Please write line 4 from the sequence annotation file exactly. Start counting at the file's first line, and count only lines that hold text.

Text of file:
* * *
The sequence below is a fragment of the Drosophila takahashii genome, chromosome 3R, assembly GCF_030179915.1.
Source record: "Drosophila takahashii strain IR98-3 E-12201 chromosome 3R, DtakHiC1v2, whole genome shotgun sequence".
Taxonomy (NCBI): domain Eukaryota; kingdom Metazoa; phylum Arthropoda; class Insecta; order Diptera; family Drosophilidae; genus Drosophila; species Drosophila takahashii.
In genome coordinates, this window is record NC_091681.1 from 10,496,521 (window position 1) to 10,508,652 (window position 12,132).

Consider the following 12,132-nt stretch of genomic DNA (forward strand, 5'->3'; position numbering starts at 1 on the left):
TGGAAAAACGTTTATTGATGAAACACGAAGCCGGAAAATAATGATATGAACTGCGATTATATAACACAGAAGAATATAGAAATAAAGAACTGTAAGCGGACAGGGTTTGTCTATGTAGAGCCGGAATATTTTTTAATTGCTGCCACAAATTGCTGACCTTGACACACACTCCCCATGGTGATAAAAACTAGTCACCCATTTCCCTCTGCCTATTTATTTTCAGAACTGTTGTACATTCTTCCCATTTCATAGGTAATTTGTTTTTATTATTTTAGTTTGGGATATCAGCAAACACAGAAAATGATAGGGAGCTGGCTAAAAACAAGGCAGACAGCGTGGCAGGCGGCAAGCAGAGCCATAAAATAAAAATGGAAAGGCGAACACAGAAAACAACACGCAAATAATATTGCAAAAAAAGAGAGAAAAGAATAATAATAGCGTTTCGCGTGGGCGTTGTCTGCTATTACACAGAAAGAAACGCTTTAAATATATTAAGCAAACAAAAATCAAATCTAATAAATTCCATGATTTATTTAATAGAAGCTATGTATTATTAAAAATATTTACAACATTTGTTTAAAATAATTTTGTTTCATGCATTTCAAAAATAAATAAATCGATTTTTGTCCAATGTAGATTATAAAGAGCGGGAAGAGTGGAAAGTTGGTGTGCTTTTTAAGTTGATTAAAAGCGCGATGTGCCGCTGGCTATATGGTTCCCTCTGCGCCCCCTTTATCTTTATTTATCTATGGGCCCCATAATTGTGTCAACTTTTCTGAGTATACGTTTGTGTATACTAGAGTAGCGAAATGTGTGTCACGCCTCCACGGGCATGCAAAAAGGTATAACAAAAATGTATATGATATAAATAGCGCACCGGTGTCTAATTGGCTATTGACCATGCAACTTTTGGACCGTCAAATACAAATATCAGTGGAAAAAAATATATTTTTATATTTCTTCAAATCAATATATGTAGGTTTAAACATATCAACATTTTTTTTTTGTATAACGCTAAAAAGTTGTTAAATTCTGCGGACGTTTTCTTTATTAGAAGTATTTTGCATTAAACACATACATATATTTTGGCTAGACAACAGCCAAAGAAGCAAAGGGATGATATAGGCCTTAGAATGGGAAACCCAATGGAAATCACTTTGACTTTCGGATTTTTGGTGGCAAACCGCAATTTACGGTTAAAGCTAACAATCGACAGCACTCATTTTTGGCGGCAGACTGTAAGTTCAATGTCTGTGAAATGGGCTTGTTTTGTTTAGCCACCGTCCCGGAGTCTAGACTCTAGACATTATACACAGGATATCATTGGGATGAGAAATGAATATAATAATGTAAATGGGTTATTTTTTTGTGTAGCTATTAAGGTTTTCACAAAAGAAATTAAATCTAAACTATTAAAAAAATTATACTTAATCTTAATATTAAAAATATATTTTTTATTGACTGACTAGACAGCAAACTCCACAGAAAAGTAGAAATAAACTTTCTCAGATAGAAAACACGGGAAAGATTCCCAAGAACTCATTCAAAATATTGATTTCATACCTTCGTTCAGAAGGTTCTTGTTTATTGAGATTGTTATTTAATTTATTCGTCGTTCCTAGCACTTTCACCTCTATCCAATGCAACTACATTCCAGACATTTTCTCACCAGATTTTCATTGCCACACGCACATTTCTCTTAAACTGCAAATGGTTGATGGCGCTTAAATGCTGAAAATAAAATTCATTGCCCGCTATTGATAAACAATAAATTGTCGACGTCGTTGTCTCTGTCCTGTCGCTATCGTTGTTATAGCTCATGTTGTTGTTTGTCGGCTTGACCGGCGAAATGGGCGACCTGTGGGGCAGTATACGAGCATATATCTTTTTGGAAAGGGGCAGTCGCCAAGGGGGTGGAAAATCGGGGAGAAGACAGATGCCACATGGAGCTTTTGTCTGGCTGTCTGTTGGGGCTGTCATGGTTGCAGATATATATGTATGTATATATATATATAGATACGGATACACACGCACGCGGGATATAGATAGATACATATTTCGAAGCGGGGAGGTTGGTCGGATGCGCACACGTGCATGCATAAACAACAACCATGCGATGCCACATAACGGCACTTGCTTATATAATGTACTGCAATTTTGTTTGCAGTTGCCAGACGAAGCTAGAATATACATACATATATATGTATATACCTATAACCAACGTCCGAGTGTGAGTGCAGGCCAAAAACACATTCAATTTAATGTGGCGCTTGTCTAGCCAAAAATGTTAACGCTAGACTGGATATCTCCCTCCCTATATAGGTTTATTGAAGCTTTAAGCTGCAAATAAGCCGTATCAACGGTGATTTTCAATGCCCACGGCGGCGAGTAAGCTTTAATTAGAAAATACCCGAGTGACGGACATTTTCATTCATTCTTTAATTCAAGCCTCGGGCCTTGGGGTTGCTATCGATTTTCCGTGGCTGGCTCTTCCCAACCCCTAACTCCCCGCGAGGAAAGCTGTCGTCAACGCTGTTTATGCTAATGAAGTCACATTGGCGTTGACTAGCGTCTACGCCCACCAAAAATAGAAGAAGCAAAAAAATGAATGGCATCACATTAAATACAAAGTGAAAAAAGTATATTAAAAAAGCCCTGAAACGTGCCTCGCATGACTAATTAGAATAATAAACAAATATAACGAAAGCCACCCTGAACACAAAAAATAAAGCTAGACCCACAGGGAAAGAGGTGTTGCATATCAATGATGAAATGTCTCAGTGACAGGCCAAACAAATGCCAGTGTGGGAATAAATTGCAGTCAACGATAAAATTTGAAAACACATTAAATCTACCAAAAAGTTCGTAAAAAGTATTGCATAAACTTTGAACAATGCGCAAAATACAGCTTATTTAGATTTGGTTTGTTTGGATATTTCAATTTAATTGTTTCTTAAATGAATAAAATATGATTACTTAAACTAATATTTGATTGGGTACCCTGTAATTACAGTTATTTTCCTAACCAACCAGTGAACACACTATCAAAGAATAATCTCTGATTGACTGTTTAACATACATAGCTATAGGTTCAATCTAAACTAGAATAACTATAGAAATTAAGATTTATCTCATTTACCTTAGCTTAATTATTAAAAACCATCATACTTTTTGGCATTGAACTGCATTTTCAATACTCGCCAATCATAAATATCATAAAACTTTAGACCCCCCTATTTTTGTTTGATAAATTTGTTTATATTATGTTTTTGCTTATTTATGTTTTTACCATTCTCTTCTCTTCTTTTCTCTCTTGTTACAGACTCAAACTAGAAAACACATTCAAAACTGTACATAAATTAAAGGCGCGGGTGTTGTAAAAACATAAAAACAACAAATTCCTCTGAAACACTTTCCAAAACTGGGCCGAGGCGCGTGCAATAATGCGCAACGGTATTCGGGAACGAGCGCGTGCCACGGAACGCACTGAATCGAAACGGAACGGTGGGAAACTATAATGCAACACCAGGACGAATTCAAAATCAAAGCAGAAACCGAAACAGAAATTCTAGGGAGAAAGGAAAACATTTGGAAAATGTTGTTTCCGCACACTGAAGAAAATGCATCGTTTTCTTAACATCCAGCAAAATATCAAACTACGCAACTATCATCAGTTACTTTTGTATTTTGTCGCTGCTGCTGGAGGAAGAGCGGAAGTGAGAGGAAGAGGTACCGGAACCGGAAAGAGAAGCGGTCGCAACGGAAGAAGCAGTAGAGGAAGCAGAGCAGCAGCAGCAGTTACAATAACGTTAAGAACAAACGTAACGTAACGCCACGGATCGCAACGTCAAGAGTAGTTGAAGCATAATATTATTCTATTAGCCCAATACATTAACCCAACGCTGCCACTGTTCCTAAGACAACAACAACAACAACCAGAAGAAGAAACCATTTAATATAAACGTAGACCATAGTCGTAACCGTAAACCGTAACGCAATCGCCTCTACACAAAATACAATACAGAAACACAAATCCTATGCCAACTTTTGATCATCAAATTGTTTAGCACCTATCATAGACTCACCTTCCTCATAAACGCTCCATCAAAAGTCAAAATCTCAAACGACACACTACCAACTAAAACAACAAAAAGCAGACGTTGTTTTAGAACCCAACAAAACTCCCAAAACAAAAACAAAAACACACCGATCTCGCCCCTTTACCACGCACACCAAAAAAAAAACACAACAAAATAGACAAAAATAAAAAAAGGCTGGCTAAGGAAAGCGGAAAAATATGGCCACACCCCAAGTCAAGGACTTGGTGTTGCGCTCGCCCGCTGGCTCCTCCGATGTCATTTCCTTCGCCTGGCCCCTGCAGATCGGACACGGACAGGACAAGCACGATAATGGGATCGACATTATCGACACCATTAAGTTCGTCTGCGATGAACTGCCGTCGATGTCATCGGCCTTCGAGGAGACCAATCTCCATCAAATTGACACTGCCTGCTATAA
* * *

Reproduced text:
In genome coordinates, this window is record NC_091681.1 from 10,496,521 (window position 1) to 10,508,652 (window position 12,132).